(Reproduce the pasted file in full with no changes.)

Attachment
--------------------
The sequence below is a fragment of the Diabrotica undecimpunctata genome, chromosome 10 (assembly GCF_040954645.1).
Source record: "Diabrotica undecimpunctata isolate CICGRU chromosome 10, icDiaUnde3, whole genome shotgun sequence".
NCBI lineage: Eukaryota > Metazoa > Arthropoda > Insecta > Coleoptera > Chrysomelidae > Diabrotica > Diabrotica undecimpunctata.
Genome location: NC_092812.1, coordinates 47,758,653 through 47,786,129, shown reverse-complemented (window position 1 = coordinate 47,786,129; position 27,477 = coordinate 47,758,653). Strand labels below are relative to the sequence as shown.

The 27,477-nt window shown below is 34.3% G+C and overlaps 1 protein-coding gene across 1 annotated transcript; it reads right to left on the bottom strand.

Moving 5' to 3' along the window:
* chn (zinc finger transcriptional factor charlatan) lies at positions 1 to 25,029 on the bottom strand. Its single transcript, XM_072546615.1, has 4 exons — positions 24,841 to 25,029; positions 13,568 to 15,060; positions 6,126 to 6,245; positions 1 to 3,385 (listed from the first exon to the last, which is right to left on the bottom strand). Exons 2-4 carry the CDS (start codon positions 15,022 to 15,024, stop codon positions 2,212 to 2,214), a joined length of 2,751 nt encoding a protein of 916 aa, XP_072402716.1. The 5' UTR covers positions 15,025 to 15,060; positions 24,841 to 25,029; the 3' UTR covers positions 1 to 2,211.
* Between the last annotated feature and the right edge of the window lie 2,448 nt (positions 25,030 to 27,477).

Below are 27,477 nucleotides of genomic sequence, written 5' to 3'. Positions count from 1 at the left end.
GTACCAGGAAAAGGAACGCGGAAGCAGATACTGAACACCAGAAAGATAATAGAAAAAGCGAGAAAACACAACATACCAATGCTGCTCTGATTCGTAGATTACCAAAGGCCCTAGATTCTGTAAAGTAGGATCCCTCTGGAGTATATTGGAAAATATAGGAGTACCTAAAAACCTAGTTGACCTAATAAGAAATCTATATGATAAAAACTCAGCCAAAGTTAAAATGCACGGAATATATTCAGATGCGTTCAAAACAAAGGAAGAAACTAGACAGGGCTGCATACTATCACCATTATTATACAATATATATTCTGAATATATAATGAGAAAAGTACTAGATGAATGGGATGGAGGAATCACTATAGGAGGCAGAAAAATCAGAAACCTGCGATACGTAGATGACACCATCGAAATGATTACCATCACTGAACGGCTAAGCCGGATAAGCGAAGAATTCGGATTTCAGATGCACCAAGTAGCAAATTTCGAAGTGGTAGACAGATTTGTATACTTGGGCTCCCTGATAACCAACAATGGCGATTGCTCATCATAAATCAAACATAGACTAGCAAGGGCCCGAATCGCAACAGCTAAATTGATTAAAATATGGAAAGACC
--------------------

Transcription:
The sequence below is a fragment of the Diabrotica undecimpunctata genome, chromosome 10 (assembly GCF_040954645.1).
Source record: "Diabrotica undecimpunctata isolate CICGRU chromosome 10, icDiaUnde3, whole genome shotgun sequence".
NCBI lineage: Eukaryota > Metazoa > Arthropoda > Insecta > Coleoptera > Chrysomelidae > Diabrotica > Diabrotica undecimpunctata.
Genome location: NC_092812.1, coordinates 47,758,653 through 47,786,129, shown reverse-complemented (window position 1 = coordinate 47,786,129; position 27,477 = coordinate 47,758,653). Strand labels below are relative to the sequence as shown.

The 27,477-nt window shown below is 34.3% G+C and overlaps 1 protein-coding gene across 1 annotated transcript; it reads right to left on the bottom strand.

Moving 5' to 3' along the window:
* chn (zinc finger transcriptional factor charlatan) lies at positions 1 to 25,029 on the bottom strand. Its single transcript, XM_072546615.1, has 4 exons — positions 24,841 to 25,029; positions 13,568 to 15,060; positions 6,126 to 6,245; positions 1 to 3,385 (listed from the first exon to the last, which is right to left on the bottom strand). Exons 2-4 carry the CDS (start codon positions 15,022 to 15,024, stop codon positions 2,212 to 2,214), a joined length of 2,751 nt encoding a protein of 916 aa, XP_072402716.1. The 5' UTR covers positions 15,025 to 15,060; positions 24,841 to 25,029; the 3' UTR covers positions 1 to 2,211.
* Between the last annotated feature and the right edge of the window lie 2,448 nt (positions 25,030 to 27,477).

Below are 27,477 nucleotides of genomic sequence, written 5' to 3'. Positions count from 1 at the left end.
GTACCAGGAAAAGGAACGCGGAAGCAGATACTGAACACCAGAAAGATAATAGAAAAAGCGAGAAAACACAACATACCAATGCTGCTCTGATTCGTAGATTACCAAAGGCCCTAGATTCTGTAAAGTAGGATCCCTCTGGAGTATATTGGAAAATATAGGAGTACCTAAAAACCTAGTTGACCTAATAAGAAATCTATATGATAAAAACTCAGCCAAAGTTAAAATGCACGGAATATATTCAGATGCGTTCAAAACAAAGGAAGAAACTAGACAGGGCTGCATACTATCACCATTATTATACAATATATATTCTGAATATATAATGAGAAAAGTACTAGATGAATGGGATGGAGGAATCACTATAGGAGGCAGAAAAATCAGAAACCTGCGATACGTAGATGACACCATCGAAATGATTACCATCACTGAACGGCTAAGCCGGATAAGCGAAGAATTCGGATTTCAGATGCACCAAGTAGCAAATTTCGAAGTGGTAGACAGATTTGTATACTTGGGCTCCCTGATAACCAACAATGGCGATTGCTCATCATAAATCAAACATAGACTAGCAAGGGCCCGAATCGCAACAGCTAAATTGATTAAAATATGGAAAGACC